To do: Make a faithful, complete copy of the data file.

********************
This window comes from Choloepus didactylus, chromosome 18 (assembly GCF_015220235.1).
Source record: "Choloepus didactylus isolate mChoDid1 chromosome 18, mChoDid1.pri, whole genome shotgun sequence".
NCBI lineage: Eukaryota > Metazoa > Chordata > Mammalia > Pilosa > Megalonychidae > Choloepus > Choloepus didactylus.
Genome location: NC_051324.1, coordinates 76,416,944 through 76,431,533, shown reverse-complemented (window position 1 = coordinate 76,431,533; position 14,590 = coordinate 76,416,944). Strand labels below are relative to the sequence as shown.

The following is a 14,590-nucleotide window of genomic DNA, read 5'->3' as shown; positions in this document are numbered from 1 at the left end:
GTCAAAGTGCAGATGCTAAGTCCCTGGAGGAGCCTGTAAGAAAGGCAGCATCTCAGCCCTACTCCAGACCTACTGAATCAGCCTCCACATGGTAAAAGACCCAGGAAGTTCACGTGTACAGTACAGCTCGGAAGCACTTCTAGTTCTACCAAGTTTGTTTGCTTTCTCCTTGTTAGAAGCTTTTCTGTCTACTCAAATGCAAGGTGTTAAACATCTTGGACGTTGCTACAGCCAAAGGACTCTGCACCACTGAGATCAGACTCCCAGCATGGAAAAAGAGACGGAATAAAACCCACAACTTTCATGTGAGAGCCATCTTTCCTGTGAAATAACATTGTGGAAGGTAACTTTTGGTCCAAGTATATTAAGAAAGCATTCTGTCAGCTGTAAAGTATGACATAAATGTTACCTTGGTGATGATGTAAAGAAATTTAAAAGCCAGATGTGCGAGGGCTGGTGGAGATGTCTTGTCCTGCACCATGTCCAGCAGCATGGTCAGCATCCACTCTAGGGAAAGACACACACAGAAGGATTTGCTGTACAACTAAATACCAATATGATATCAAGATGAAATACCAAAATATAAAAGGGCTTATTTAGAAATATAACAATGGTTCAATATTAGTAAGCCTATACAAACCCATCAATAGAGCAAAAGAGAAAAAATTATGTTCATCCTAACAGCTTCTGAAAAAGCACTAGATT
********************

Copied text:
This window comes from Choloepus didactylus, chromosome 18 (assembly GCF_015220235.1).
Source record: "Choloepus didactylus isolate mChoDid1 chromosome 18, mChoDid1.pri, whole genome shotgun sequence".
NCBI lineage: Eukaryota > Metazoa > Chordata > Mammalia > Pilosa > Megalonychidae > Choloepus > Choloepus didactylus.
Genome location: NC_051324.1, coordinates 76,416,944 through 76,431,533, shown reverse-complemented (window position 1 = coordinate 76,431,533; position 14,590 = coordinate 76,416,944). Strand labels below are relative to the sequence as shown.

The following is a 14,590-nucleotide window of genomic DNA, read 5'->3' as shown; positions in this document are numbered from 1 at the left end:
GTCAAAGTGCAGATGCTAAGTCCCTGGAGGAGCCTGTAAGAAAGGCAGCATCTCAGCCCTACTCCAGACCTACTGAATCAGCCTCCACATGGTAAAAGACCCAGGAAGTTCACGTGTACAGTACAGCTCGGAAGCACTTCTAGTTCTACCAAGTTTGTTTGCTTTCTCCTTGTTAGAAGCTTTTCTGTCTACTCAAATGCAAGGTGTTAAACATCTTGGACGTTGCTACAGCCAAAGGACTCTGCACCACTGAGATCAGACTCCCAGCATGGAAAAAGAGACGGAATAAAACCCACAACTTTCATGTGAGAGCCATCTTTCCTGTGAAATAACATTGTGGAAGGTAACTTTTGGTCCAAGTATATTAAGAAAGCATTCTGTCAGCTGTAAAGTATGACATAAATGTTACCTTGGTGATGATGTAAAGAAATTTAAAAGCCAGATGTGCGAGGGCTGGTGGAGATGTCTTGTCCTGCACCATGTCCAGCAGCATGGTCAGCATCCACTCTAGGGAAAGACACACACAGAAGGATTTGCTGTACAACTAAATACCAATATGATATCAAGATGAAATACCAAAATATAAAAGGGCTTATTTAGAAATATAACAATGGTTCAATATTAGTAAGCCTATACAAACCCATCAATAGAGCAAAAGAGAAAAAATTATGTTCATCCTAACAGCTTCTGAAAAAGCACTAGATT